SS2010(10) United States History I: Beginnings to the Industrial Revolution13. Summarize major legislation and court decisions from 1800 to 1861 that led to increasing sectionalism, including the Missouri Compromise of 1820, the Compromise of 1850, the Fugitive Slave Acts, the Kansas-Nebraska Act, and the Dred Scott decision. [A.1.a., A.1.c., A.1.e., A.1.f., A.1.g., A.1.i., A.1.j.]
SS2010(10) United States History I: Beginnings to the Industrial Revolution14. Describe how the Civil War influenced the United States, including the Anaconda Plan and the major battles of Bull Run, Antietam, Vicksburg, and Gettysburg and Sherman's March to the Sea. [A.1.a., A.1.b., A.1.c., A.1.d., A.1.e., A.1.i., A.1.k.]
SS2010(10) United States History I: Beginnings to the Industrial Revolution15. Compare congressional and presidential reconstruction plans, including African-American political participation. [A.1.a., A.1.b., A.1.c., A.1.d., A.1.e., A.1.i., A.1.k.]
SS2010(11) United States History II: The Industrial Revolution to the Present1. Explain the transition of the United States from an agrarian society to an industrial nation prior to World War I. [A.1.a., A.1.b., A.1.c., A.1.d., A.1.e., A.1.f., A.1.i., A.1.k.]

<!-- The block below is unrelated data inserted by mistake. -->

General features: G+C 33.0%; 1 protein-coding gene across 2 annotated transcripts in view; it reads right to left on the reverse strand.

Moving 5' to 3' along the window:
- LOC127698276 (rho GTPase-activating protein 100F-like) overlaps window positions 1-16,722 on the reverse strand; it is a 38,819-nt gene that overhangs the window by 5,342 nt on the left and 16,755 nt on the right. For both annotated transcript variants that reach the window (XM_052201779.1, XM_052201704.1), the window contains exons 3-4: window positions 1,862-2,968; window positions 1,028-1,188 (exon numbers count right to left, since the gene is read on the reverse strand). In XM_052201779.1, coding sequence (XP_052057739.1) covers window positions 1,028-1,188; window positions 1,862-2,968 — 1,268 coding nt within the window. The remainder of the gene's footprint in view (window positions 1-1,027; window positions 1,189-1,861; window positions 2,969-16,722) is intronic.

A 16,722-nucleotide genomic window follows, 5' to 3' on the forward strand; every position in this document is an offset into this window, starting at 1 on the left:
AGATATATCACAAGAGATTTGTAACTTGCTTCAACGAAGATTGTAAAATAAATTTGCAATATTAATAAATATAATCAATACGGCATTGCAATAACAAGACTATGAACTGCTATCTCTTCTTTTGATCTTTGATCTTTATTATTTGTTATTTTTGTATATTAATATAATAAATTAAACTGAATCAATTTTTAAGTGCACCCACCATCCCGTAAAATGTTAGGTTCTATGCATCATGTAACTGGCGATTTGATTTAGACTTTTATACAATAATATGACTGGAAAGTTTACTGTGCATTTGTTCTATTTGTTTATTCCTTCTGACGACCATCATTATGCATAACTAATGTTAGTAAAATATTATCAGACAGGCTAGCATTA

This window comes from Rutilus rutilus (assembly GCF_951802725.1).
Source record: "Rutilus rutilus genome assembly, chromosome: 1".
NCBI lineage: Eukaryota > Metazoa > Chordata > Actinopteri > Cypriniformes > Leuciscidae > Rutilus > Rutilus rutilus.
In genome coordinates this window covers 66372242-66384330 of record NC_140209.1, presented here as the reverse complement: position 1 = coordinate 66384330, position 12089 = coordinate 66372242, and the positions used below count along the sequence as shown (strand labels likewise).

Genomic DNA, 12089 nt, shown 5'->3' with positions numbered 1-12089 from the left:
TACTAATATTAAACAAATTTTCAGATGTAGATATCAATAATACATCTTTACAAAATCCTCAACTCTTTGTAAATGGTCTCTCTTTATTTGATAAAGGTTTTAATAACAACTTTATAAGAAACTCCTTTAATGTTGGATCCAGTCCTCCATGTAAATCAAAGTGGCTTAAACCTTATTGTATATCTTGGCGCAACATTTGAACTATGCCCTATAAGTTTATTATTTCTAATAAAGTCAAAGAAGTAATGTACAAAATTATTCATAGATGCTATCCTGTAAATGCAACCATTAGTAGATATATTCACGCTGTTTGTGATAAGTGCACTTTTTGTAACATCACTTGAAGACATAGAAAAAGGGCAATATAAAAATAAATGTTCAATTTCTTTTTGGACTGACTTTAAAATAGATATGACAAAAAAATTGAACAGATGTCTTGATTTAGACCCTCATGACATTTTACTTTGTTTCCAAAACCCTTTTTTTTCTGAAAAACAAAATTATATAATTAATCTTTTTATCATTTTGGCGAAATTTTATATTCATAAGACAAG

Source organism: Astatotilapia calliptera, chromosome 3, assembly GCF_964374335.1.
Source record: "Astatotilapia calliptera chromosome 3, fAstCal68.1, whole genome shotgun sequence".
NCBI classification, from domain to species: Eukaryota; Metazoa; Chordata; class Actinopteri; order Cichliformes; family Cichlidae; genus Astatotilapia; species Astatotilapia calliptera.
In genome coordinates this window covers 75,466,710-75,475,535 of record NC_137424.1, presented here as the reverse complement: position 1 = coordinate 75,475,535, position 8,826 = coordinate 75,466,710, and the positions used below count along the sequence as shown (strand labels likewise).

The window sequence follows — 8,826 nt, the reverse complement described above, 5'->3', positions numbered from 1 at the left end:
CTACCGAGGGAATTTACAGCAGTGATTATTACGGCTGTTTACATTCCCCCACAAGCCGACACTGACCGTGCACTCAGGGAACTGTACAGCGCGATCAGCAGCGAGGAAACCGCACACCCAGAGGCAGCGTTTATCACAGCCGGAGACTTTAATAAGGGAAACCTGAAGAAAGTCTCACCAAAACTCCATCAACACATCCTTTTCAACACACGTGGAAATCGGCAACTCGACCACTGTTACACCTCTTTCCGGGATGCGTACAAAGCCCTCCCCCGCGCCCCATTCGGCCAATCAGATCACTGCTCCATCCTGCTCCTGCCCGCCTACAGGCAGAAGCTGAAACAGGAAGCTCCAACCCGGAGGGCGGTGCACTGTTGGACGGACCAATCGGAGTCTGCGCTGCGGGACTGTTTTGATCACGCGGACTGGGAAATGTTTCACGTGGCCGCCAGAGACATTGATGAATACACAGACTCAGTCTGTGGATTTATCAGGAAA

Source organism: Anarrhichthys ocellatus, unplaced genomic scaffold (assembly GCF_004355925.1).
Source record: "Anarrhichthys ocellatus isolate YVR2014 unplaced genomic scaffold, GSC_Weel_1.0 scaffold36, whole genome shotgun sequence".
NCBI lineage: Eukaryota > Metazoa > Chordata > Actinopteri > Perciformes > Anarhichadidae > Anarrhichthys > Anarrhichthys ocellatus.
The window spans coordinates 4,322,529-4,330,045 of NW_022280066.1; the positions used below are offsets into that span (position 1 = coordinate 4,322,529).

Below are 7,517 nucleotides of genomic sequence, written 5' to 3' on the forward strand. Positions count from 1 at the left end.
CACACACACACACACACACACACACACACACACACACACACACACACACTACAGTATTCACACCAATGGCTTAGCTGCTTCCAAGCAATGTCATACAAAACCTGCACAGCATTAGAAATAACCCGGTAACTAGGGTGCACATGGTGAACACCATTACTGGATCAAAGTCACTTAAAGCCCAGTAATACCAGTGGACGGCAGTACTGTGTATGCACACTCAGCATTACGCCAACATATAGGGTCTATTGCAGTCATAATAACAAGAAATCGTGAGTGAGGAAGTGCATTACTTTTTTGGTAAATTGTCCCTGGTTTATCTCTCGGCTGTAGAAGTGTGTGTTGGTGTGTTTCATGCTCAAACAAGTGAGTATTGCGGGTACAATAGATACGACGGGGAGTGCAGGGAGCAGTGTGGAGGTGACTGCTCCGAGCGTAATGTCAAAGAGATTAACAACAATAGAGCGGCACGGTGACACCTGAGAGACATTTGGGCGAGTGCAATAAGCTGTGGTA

SS2010(11) United States History II: The Industrial Revolution to the Present2. Evaluate social and political origins, accomplishments, and limitations of Progressivism. [A.1.a., A.1.b., A.1.c., A.1.d., A.1.e., A.1.f., A.1.i., A.1.k.]
SS2010(11) United States History II: The Industrial Revolution to the Present3. Explain the United States' changing role in the early twentieth century as a world power. [A.1.a., A.1.b., A.1.c., A.1.d., A.1.e., A.1.f., A.1.i., A.1.k.]
SS2010(11) United States History II: The Industrial Revolution to the Present4. Describe causes, events, and the impact of military involvement of the United States in World War I, including mobilization and economic and political changes. [A.1.a., A.1.b., A.1.d., A.1.f., A.1.i., A.1.j., A.1.k.]